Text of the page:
Lincoln is a moral realist because he understands that doing good requires more than solely having good intentions. According to the text Miller states, “We have called Lincoln’s political ethic “responsible”, which means he takes care to understand particular circumstances and consequences.” (219 Miller) It is difficult to misrepresent the significance in Lincoln 's ethical life story of his 1854 discourse contrary to the Kansas-Nebraska Act, which stretched out slavery to those regions. “Lincoln is actually more notable for his references to a natural sympathy, and a natural sense of justice in humankind.”(Miller 255) Miller then explains “the results of the outlook underlying the Nebraska act, he said, is its encouragement of a cynicism that wraps and tries to deny that sense of justice.”(255)
Miller demonstrates that, even in individual matters, Lincoln stuck to a stern moral code. He didn 't drink, smoke, gamble, hunt, and he didn 't view himself as higher rank to others in light of the fact that he chose not to do so. The text states “In a society of hunters, Lincoln did not hunt; where many males s...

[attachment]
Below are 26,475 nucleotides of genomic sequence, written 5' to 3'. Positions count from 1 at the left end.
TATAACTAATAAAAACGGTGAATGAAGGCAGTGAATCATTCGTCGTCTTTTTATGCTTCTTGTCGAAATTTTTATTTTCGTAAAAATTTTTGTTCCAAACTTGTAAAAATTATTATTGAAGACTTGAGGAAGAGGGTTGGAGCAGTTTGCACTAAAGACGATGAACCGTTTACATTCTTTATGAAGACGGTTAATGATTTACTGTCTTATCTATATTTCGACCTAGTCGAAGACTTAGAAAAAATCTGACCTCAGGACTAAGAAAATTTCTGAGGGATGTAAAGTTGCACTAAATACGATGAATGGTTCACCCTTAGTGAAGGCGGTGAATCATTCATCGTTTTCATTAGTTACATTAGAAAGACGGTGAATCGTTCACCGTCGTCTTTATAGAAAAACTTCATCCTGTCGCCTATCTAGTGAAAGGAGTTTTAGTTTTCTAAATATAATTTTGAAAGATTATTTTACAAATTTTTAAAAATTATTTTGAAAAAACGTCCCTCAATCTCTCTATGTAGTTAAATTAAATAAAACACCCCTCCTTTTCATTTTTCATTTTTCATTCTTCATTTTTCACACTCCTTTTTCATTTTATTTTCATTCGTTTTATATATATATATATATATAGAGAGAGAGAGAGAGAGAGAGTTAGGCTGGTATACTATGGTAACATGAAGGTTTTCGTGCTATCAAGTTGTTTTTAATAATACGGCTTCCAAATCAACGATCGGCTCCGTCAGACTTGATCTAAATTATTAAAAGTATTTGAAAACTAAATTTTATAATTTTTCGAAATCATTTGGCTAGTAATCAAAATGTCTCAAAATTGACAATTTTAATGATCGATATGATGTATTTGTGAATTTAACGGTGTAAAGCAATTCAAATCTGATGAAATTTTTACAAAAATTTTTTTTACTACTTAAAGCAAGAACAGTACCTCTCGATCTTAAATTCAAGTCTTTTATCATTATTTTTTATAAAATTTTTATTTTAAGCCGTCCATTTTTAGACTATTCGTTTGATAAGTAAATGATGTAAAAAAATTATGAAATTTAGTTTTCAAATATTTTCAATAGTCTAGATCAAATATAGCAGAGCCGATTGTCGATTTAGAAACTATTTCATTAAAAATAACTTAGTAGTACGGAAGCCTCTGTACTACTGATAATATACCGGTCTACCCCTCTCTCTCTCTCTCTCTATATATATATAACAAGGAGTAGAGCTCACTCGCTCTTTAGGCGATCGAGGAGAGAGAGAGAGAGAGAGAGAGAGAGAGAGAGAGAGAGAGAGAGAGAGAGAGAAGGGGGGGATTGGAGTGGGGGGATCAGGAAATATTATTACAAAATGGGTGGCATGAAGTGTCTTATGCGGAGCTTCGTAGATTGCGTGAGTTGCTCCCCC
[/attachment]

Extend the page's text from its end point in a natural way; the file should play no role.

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... restricted the Mexican War in Congress and later when he demanded battling to spare the Union. Nor did he fear for his own particular life. He routinely went around Washington with no security subtle element, and he confronted the mortal risk when he went by soldiers at the front. Lincoln was also a man of humor. Miller states, “He was also "sociable," "companionable," "amiable," “gregarious '; he "liked lively, jovial company, where there was plenty of fun and not drunkenness.” Abe was a cheerful boy-a witty boy-was humorous always. He made fun and cracked his jokes making all happy. He was the most entertaining person I ever knew, always made him a welcome member of any group.” (Miller 72)
In the end, all of those pressures cost Lincoln his life. Yet, people need to additionally recollect that they were essential to what made his life so remarkably worth living.
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